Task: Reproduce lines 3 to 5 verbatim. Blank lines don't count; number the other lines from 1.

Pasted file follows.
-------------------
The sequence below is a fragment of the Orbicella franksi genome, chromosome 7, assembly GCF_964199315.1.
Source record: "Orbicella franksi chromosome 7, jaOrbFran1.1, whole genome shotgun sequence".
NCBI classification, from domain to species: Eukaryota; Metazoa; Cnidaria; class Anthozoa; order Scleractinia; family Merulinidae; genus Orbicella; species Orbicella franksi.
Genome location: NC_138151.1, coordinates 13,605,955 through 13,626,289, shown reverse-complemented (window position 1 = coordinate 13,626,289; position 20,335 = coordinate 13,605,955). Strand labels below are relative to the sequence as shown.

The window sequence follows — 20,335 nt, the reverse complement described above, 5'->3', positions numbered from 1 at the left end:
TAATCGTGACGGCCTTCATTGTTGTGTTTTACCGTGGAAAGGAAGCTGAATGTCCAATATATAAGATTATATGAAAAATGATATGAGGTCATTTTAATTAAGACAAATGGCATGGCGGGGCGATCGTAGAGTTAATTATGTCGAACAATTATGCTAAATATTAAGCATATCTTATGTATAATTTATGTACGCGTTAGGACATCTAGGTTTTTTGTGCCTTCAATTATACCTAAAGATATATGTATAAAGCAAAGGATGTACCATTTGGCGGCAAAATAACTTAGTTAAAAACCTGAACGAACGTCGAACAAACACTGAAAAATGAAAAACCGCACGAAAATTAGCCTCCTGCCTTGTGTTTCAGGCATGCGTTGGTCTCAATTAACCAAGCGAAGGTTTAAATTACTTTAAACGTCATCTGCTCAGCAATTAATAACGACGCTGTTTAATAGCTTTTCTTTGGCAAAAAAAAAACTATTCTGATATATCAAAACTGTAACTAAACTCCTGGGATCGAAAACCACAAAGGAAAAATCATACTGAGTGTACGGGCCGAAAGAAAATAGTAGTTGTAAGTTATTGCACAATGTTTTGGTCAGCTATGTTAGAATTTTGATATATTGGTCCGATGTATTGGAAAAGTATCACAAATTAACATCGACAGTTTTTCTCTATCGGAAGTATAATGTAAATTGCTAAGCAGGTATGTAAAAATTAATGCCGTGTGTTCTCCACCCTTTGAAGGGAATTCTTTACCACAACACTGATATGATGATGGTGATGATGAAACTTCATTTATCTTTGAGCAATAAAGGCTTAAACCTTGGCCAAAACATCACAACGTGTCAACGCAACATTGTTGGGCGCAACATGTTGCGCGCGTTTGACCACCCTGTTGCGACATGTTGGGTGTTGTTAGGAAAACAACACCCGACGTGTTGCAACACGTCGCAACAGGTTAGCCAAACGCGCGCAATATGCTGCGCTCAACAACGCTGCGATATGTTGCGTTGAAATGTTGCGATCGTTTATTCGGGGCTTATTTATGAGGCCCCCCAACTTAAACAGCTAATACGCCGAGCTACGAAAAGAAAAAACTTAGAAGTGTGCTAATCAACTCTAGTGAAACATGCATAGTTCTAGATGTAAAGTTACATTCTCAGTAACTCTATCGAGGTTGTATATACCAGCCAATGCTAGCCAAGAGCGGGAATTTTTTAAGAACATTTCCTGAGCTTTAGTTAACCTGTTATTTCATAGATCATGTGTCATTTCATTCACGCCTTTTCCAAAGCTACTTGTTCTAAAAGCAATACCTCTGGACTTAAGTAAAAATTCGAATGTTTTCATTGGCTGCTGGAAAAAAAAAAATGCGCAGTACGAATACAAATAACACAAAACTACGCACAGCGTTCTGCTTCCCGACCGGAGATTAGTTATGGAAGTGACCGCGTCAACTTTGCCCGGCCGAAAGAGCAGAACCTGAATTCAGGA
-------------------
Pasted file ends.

NCBI classification, from domain to species: Eukaryota; Metazoa; Cnidaria; class Anthozoa; order Scleractinia; family Merulinidae; genus Orbicella; species Orbicella franksi.
Genome location: NC_138151.1, coordinates 13,605,955 through 13,626,289, shown reverse-complemented (window position 1 = coordinate 13,626,289; position 20,335 = coordinate 13,605,955). Strand labels below are relative to the sequence as shown.

The window sequence follows — 20,335 nt, the reverse complement described above, 5'->3', positions numbered from 1 at the left end: